The Meteor

The Newsletter of the Astronomical Society of Greenbelt

  Jan./Feb./March 2012

  1. The Meteor is the official publication of the Astronomical Society of Greenbelt, Greenbelt, MD. Articles & other contributions are welcome. 
  2. Membership in the Astronomical Society of Greenbelt is open to anyone interested in astronomy. The Astronomical Society of Greenbelt is a not-for-profit community-based organization with the goal of encouraging public interest in science & education in general, astronomy in particular. More detailed information on our club's activities & organization can be found elsewhere at our website.
  3. The editor of this newsletter, Cleton Henry, can be contacted at cleton.henry AT gmail.com. Unless specified otherwise, all items in this newsletter were written by the editor.


Editor's Notes

This is an abridged version of The Meteor for the first quarter of 2012. Please keep sending your comments and articles! Craig Levin is working on the newsletter again for a while.


Elected officers for 2011-2012

Office

Name

Email Address

President

Martha Gay

martylou.gay AT gmail.com

Vice-President

Ray Stevens

stvns.jacht AT yahoo.com

Secretary

Cleton Henry

Cleton.Henry AT gmail.com

Treasurer

Sue Bassett

wb3enm AT amsat.org


Astronomical Events Around Greenbelt in March 2012

Sunday

Monday

Tuesday

Wednesday

Thursday

Friday

Saturday

1

2

Planetarium show at the Owens

 7:30

3

Star Party @Northway

7 PM

4

Sidewalk Astronomy at Roosevelt Center

7

5

6

7

8

9

Encore of the planetarium show at the Owens

 7:30

10

11

12

13

14

15

16

17

Star Party @Northway

7 PM

18

19

20

21

22

23

Science Myth Busters Family Event at the Owens 

6

24

25

26

27

28

29

General Meeting at the Owens

7:30

30

31

Star Party @Northway

7 PM


Star Party & Meeting Reports


In January the weather was generally more favorable for viewing than in December, but details on all activities were not available at time of publishing. 

On Jan 28: We had a good attendance at the observatory. Several families came by and got the chance to view Venus, the Moon, and Jupiter. The clouds did their job and blocked us out for awhile. One visitor spent some time with Doug in the Observatory and left just before Jupiter came back. We closed at 10 pm because it was becoming really chilly.

Feb. 13: Officer’s meeting: Plans for the meeting on the 23rd were finalized.

Observatory: Replacement pins to hold the light rope have been obtained.

Sue: Gave Rosalie payment for generator. Send in dues to Sue!

Feb. 23: General Meeting: Our general meeting this month was a commemoration of the establishment of Greenbelt in 1937. The meeting was composed of a series of presentations about some aspect of the sciences in 1937:

  1. Ray opened with a welcome, in which he recalled his experiences with Howard Owens, the man for whom the Owens Science Center is named.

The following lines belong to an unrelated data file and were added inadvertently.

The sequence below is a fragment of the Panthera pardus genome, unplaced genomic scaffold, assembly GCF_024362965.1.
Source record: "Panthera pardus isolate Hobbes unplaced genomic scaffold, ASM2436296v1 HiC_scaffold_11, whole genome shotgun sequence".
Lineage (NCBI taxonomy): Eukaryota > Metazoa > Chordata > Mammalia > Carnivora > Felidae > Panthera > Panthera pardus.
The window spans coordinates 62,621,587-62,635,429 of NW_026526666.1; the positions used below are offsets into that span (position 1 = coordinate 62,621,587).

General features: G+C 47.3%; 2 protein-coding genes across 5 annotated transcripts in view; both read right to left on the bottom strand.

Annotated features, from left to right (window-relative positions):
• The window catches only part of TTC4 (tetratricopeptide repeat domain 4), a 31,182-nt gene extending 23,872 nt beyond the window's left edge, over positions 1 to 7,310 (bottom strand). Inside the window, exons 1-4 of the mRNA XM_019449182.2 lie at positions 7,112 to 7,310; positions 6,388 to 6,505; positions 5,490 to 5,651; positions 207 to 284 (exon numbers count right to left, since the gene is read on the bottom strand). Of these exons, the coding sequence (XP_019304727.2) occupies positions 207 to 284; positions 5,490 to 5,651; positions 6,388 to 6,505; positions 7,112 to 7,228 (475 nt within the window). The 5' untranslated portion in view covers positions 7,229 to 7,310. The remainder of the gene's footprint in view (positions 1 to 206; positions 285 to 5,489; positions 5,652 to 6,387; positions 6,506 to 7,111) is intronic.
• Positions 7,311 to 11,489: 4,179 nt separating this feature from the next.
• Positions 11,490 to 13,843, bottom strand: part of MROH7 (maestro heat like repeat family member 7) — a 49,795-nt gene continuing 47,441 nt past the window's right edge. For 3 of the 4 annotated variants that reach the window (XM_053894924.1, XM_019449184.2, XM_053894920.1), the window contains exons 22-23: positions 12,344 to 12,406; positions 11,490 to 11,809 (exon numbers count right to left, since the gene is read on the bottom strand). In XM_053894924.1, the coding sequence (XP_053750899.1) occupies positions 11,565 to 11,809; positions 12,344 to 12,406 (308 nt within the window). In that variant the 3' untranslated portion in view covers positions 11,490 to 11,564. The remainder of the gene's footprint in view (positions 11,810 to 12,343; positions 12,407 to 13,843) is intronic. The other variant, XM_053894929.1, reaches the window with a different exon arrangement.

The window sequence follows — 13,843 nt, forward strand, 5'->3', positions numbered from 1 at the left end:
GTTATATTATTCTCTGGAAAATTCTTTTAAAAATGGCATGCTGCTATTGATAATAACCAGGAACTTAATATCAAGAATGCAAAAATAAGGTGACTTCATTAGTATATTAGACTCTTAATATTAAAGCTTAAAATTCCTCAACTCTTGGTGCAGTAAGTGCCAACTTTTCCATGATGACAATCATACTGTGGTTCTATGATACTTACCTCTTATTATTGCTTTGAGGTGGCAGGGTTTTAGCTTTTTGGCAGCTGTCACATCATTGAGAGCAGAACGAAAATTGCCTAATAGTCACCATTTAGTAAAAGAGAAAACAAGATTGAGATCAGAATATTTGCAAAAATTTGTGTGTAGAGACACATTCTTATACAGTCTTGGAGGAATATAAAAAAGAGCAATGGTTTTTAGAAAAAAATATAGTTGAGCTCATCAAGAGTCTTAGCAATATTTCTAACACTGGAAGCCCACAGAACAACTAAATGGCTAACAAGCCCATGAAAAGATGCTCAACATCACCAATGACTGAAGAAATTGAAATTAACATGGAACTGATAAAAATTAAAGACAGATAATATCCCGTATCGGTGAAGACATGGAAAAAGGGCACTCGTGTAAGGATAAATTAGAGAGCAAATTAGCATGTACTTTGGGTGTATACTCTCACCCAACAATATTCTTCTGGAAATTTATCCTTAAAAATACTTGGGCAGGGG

2. Craig gave an overview of American rocketry efforts in 1937.
  3. Doug & Elizabeth put on a planetarium show highlighting the stars that are 75 light years away, so their light would’ve started on its way when Greenbelt was established.
  4. A short science film on the cosmos from 1937, including a scene reminiscent of the Eames’ “Powers of Ten”.
  5. Martha gave a talk on the discovery of neutrons & fission.
  6. Cleton talked about the building of Palomar Observatory.
  7. Sue talked about the birth of radio astronomy.
  8. Doug talked about the discovery of Hermes, the first near-Earth object.
  9. Wayne talked about the Boss Catalogue, one of the earliest modern star catalogues.
  10. Doug also talked about how Stalin’s purges affected the Soviet scientific community.

Feb. 25: Star Party: Doug’s recounting of the event:

I didn't get out to the observatory until 6.
We had a good night.  Needed a jump to close the dome.
I brought the batteries home to charge.
Brian's dob showed us the "37" cluster he couldn't find in the 14".  
It was 37 F at the time.  Someone said it changes to show the current temperature.
(:>)#

One slight problem.  On the last trip down the ladder, I grabbed the diversity sign
and fell a foot.
There's glass all over.  We should replace the glass with plastic.

I got the light ropes hung with new hooks.

Feb. 26: Sidewalk Astronomy: No report

A Word from the Astronomical League Correspondent

Hello! While I have stepped down from being the secretary, I intend to be active in the Astronomical Society of Greenbelt as the Astronomical League Correspondent , or ALCor, our society's representative to the Astronomical League. The Astronomical League (http://www.astroleague.org/), or AL for short, is the organization on the national level for amateur astronomy. The AL produces a quarterly, called The Reflector, which contains articles describing its activities, major programs of its affiliates (like us), & issues of importance to the astronomical community, such as science literacy & dark sky advocacy. The AL posts a newsletter, which can be read at: http://www.astroleague.org/ALCorNews. The AL’s nationwide convention, ALCon, will be held in Chicago this summer.